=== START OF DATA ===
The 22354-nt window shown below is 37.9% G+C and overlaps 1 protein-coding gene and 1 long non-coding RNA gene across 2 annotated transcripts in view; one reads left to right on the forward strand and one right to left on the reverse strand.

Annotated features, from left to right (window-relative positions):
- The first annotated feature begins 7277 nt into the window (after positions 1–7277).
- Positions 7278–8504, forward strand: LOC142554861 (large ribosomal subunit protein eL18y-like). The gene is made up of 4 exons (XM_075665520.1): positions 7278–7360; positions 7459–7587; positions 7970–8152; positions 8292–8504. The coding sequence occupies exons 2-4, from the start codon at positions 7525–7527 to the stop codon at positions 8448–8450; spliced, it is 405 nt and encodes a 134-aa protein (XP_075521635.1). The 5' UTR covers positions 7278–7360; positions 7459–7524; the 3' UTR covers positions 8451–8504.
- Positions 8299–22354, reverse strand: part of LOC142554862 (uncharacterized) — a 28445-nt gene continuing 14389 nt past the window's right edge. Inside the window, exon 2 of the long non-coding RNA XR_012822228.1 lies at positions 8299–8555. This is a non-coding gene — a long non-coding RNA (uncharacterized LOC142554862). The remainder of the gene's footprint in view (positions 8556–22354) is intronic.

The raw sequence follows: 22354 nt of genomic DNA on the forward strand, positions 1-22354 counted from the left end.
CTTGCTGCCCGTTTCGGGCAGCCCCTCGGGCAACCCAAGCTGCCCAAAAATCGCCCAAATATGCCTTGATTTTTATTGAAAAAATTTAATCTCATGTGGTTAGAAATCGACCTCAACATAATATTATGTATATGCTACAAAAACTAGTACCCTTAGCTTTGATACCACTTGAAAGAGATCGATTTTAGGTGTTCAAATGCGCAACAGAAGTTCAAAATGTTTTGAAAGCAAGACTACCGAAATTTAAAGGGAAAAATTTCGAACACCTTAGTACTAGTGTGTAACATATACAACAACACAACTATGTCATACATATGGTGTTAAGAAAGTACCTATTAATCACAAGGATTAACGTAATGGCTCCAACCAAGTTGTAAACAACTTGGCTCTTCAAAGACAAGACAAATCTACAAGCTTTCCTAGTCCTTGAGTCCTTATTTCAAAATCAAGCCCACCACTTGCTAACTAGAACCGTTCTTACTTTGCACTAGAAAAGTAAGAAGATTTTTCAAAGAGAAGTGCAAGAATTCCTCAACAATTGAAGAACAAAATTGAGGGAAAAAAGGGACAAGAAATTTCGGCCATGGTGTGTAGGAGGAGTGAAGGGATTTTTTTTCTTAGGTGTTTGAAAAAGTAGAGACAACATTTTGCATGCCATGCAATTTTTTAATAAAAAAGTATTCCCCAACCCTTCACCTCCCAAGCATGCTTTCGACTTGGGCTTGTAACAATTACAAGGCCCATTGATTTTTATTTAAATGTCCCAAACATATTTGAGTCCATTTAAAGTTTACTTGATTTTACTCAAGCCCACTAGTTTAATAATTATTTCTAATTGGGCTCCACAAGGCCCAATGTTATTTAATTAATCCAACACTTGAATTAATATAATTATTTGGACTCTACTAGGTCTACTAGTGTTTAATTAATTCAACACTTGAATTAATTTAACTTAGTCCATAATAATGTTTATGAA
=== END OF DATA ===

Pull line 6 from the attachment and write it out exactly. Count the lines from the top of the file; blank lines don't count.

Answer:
The raw sequence follows: 22354 nt of genomic DNA on the forward strand, positions 1-22354 counted from the left end.